"It is the equivalent of going into libraries and burning books you don't like," Mail Online publisher Martin Clarke said.
BBC Economics Editor Robert Peston said Wednesday the removal of his 2007 blog post, which was critical of Merrill Lynch's then-CEO Stan O'Neal, means "to all intents and purposes the article has been removed from the public record, given that Google is the route to information and stories for most people."
Google has a market share of 90 percent in Europe's search market.
The company says it has already received more than 50,000 removal requests and its experts are going through them. The company is not saying how many appear to fall into areas the court specified as potentially objectionable: results that are "inadequate, irrelevant or no longer relevant."
Google is only starting to implement the ruling, and several German media contacted Thursday said they had not yet received notifications on articles scrubbed from search results.
The company from Mountain View, California, finds itself in an uncomfortable position. It has no choice but to comply with the ruling by the EU top court, which cannot be appealed, but many decisions to remove search results are likely to draw criticism.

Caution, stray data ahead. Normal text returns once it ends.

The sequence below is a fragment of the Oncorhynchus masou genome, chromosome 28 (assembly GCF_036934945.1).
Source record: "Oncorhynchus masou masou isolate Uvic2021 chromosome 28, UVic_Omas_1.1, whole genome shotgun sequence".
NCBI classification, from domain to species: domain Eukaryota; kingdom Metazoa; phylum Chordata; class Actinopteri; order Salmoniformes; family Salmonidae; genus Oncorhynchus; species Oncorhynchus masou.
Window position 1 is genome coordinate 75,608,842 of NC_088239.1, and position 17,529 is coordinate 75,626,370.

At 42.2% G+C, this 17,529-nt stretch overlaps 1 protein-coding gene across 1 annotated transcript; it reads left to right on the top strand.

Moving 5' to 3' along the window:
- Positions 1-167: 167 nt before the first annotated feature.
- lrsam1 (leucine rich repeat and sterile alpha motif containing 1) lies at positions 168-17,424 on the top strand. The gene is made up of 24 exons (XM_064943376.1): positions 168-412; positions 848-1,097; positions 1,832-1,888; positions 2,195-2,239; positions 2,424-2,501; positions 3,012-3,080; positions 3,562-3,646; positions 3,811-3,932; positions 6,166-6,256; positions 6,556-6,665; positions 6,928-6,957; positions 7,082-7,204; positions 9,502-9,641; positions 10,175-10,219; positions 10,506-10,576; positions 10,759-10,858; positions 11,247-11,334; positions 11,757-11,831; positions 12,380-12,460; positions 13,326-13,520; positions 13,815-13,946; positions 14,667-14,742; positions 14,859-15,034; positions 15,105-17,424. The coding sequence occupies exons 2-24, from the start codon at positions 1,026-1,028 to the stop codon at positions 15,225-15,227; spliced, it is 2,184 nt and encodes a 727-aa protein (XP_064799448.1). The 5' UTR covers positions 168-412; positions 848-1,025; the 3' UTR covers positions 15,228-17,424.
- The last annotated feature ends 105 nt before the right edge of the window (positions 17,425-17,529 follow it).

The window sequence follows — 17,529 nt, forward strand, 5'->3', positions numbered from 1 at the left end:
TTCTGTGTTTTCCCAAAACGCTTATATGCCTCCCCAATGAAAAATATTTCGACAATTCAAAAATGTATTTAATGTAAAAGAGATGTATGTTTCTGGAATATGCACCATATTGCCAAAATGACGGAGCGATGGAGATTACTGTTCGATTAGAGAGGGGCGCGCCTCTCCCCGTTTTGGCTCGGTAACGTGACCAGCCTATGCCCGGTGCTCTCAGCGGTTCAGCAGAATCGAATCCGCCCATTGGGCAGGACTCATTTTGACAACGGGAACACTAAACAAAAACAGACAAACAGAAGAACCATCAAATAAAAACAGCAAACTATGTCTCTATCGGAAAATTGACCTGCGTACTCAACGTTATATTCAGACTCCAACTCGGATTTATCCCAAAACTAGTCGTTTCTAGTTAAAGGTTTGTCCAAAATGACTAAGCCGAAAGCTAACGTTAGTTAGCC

"This is a new and evolving process for us," Google spokesman Al Verney said Thursday. "We'll continue to listen to feedback and will also work with data protection authorities and others as we comply with the ruling."
Proponents of the court decision say it gives individuals the possibility to restore their reputation by deleting references to old debts, past arrests and other unflattering episodes. They also note that the court specified Google should not remove links to information when the public's right to know about it outweighs an individual's right to privacy — for example when a politician or public figure seeks to clean online records.
The purge of search results will apply to Google's local search pages covering the EU's 28 member nations and four other European countries, encompassing more than 500 million people. Users in Europe who switch to the firm's American domain, Google.com, will find unaltered search results.
Moreover, Google is only deleting information that appears on its own results pages. It has no control over information on external websites, which did not fall under the court's ruling.